• Another was to go only once a year to see his family for such an extended time, with other shorter visits.

Out of this brainstorming discussion, John was comfortable considering one longer visit and another shorter visit each year with the three of them. Carolyn also suggested he could have visits by himself at other times—to go hunting and fishing with his brothers—without Carolyn and Maddie feeling pressured to go along.

The 2nd Step Was Partnering on Specifics to Make the Visits Satisfying for Both of Them:

Deciding to put their relationship and their own immediate family first, they agreed on a whole series of actions that would meet everyone’s needs.

  • They agreed John would take responsibility for speaking up clearly about his and Carolyn’s choices in front of his family, so that Carolyn did not have to sound like the ogre or the “outsider” in-law setting limits with his family.
  • Then they decided that during each visit they would have one date night out, away from the large group. They would either go themselves, or go with one brother and his wife, whom they were close to.
  • They agreed on an alternating shift of childcare so that Carolyn could have scheduled free time to either nap or read or go to the local antique shops one or two afternoons.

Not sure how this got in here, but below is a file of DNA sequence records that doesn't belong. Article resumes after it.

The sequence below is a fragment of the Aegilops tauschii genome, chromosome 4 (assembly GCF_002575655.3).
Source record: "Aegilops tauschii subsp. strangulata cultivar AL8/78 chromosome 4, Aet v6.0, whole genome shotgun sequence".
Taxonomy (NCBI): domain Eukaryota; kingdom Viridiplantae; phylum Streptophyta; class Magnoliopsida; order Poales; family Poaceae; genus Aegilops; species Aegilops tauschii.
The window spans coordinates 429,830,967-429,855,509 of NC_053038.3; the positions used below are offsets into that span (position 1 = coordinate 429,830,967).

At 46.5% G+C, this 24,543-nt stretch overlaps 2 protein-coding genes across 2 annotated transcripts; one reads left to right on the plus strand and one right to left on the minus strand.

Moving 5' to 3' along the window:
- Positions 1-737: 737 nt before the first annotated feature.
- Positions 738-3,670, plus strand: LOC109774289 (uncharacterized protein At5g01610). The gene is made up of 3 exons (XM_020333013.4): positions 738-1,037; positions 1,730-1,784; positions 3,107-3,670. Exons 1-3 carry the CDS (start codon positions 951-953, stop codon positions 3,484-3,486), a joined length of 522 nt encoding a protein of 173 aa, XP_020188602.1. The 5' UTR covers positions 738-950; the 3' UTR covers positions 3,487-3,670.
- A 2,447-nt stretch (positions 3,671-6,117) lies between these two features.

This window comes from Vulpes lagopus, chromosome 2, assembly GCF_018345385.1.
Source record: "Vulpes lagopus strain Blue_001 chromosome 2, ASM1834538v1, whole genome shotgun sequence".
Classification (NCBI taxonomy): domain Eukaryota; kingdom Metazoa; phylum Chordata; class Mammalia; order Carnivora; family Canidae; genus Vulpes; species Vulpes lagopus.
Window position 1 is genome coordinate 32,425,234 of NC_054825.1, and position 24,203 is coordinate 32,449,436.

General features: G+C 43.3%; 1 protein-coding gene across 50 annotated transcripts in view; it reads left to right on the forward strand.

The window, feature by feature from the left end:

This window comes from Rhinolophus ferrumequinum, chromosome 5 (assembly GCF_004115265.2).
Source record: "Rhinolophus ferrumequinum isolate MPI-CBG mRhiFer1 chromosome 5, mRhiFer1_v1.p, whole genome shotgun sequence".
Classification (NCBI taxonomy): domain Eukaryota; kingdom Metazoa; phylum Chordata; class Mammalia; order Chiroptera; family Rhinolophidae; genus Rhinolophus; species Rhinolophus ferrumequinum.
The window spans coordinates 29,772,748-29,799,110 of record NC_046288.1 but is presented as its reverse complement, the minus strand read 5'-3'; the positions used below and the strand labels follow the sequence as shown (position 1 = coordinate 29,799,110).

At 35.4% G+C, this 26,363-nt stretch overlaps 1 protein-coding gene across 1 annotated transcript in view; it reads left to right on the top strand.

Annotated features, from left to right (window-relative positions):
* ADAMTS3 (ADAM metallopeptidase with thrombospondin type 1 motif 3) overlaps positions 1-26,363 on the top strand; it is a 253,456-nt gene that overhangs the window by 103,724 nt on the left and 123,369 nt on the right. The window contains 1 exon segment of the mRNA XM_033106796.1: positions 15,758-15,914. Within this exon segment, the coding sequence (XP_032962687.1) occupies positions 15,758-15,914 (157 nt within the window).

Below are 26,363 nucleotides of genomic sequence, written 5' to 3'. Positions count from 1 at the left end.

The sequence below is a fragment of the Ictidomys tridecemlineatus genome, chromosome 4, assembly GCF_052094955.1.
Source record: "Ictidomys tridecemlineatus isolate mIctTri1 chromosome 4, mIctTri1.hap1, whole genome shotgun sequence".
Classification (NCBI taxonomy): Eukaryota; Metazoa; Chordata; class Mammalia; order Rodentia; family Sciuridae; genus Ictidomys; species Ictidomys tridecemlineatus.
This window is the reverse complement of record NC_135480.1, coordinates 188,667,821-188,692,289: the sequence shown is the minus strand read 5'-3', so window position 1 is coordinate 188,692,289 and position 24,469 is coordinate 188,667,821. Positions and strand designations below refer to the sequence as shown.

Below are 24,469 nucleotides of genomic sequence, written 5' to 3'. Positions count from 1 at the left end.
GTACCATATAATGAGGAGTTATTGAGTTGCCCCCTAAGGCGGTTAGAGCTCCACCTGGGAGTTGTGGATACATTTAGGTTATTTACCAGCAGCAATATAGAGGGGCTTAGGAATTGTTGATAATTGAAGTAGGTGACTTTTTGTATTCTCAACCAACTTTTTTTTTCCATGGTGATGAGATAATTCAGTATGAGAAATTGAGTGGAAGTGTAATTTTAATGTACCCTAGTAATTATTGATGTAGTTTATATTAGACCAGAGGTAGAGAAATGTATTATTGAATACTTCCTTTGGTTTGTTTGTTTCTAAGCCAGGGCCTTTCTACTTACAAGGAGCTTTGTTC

And key to their emotional connection, during these visits, Carolyn and John agreed to have regular eye contact, smiles, and a hug or kiss periodically throughout the day.

They developed little signals for, “Are you okay?” “Everything’s fine,” or “I’m almost at my limit!”

They also agreed that before either of them reached their limit, they would  go for one walk together each day, to stay connected.

Using these partnering agreements, which are re-upped and refined each time they prepare for a family visit, Carolyn, John, and  their daughter have reported very satisfying holiday visits. They feel supported by each other and trusting in their partnership capabilities. Each time, they consider individual and couple needs, as well as the needs of their daughter and John’s extended family. Then they apply their partnering skills to creatively make family visits enjoyable for all—because when they are happy and connected, the extended family is happy!

Put Your Heads Together to Make Holidays More Fun!

The first few times you slow down and really talk over what you want for the holidays, it can feel like a lot of work. But I reassure you two things. It will get faster and easier the more you practice and come to mutually satisfying, win/win decisions. And second, you’ll have a lot more fun because you are meeting one another’s needs, protecting your partnership and making it a priority!